FAYETTEVILLE, N.C. - A terminally ill soldier and his family received a lot more help than they could have imagined on moving day after a large response to a post on a well-known social media networking site.
After being contacted by someone close to the family, U.S Army W.T.F! Moments took action by posting a message to their Facebook audience of more than 328,000 people.
“BREAK, BREAK, BREAK - FT BRAGG people, a wounded brother is need of assistance!” - This message was all it took for approximately 100 soldiers, retirees, and civilians to show up to help a fellow soldier Sept. 27, at a home in Fayetteville, N.C.
Cars filled the streets as people arrived, ready to help the Petrie family move from their large rental home, to a smaller home they recently purchased.
Volunteers from the Fayetteville, N.C., community form a line, holding boxes of household goods they unloaded from a self-storage container to help Chief Warrant Officer 5 Charles Petrie, an Army officer who has given almost 30 years to his country and is now terminally ill, and his family move into their new home. Petrie was diagnosed with sarcoma in his sinus – one of the rarest forms of cancer and in the rarest place, according to his wife, Terri. Despite multiple, large radiation treatments that shrank the tumor, the cancer is growing again. After being contacted by someone close to the family, U.S Army W.T.F! Moments took action by posting a message to their Facebook audience of more than 328,000 people. Approximately 100 soldiers, retirees, and civilians showed up to help a fellow soldier in need, Sept. 27, 2013 at a home in Fayetteville, N.C. (U.S. Army photo by Sgt. Amie J. McMillan, 10th Press Camp Headquarters)
“I received at least 55 texts and about 30 to 40 phone calls right after the message was posted to their page,” Sgt. 1st Class Nakischa Adams, platoon sergeant, Warrior Transition Battalion. “There was such an overwhelming response from people who wanted to help in one way or another that I actually had to turn some away.”
Chief Warrant Officer 5 Charles Petrie, who has honorably served the United States Army for almost 30 years, was given an estimated two months to live by doctors back in September 2012. He was diagnosed with sarcoma in his sinus, which is one of the rarest forms of cancer and in the rarest place, according to his wife, Terri.
Despite his odds, Petrie is still spending quality time with his family. However, his recent magnetic resonance imaging (MRI) revealed that his cancer is growing again and there is nothing else the doctors can do.
“We really have had a lot of peace throughout this whole thing. The support has been amazing,” said Terri Petrie, wife of Charles Petrie.
“There were times when it was just 24/7, when Chuck was so bad and in hospice. Everybody else made sure my kid got to school and made sure the dogs got let out. I think that was the hardest part, but it wasn't that hard because of all the support,” she added.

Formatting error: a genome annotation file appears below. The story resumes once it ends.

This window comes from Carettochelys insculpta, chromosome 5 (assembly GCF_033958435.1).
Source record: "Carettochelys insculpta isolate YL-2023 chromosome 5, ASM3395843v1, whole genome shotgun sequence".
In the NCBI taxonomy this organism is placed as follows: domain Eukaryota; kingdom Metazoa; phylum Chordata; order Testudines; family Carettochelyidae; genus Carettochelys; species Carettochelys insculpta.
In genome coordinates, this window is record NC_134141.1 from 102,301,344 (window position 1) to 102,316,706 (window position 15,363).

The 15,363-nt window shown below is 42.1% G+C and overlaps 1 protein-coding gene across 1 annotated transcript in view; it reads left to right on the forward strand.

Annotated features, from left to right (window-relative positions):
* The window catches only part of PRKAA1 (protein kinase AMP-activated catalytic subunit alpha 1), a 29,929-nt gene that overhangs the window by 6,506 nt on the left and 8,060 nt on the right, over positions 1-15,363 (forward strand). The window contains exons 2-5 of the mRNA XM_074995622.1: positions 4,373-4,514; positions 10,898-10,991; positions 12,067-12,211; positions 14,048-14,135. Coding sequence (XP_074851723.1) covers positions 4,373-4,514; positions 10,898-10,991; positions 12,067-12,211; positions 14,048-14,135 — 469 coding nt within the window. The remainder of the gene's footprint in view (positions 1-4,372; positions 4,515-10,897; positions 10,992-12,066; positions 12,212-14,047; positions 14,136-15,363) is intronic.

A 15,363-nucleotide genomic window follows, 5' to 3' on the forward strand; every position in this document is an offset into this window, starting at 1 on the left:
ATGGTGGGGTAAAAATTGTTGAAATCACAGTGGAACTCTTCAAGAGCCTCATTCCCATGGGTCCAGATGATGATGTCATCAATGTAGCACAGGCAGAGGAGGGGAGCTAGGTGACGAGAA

Charles and Terri Petrie have been married for 25 years and are the parents of three children: Matt, 24, who is a first lieutenant in the Indiana Army National Guard, Emily, 23, who is a recent graduate of Baptist Bible College, and Benjamin, 18, who is currently a senior in high school.
“He's a chief who has almost 30 years in and was a pilot. I don't know how he reacted when everyone showed up, but you can tell he really appreciated it,” said Kendra Hartwick, wife of an Air Force retiree and member of the North Carolina Patriot Guard Riders. “I think about how blessed we are and how honored we are to help him out right now. Whenever we see a need, we try and help out.”
“My daughter texted me ‘Dad's all choked up,' and I'm like, I know, I already have one cry in there. It's just amazing, people helping people,” said Terri.
Through all of the obstacles Petrie has faced in the last year, his attitude remains positive as he prepares his family for what is ahead.
“If you're not servicing your family first, then you're not going to be much good to anyone else,” said Charles Petrie.
“Through all of the medical things he's going through right now, he still has a very open, happy, positive outlook on life. He's keeping the quality of life as normal as possible in a time where it's chaotic,” said Adams.
“What more could you say about a person that is concerned about others when it's his time to worry about him?” she added.
“I think that's the hardest thing, trying to figure out how to put your life together and keep it going when everything's really falling apart. But with all the support and all that the WTB has done for us, without that, it would've been impossible,” said Terri.
“Out of this, I'd say this is the biggest thing, people have to help people. When all goes to hell in a hand basket, that's the only thing that keeps you sane, really,” Terri added.
By U.S. Army Sgt. Amie J. McMillan
Provided through DVIDS
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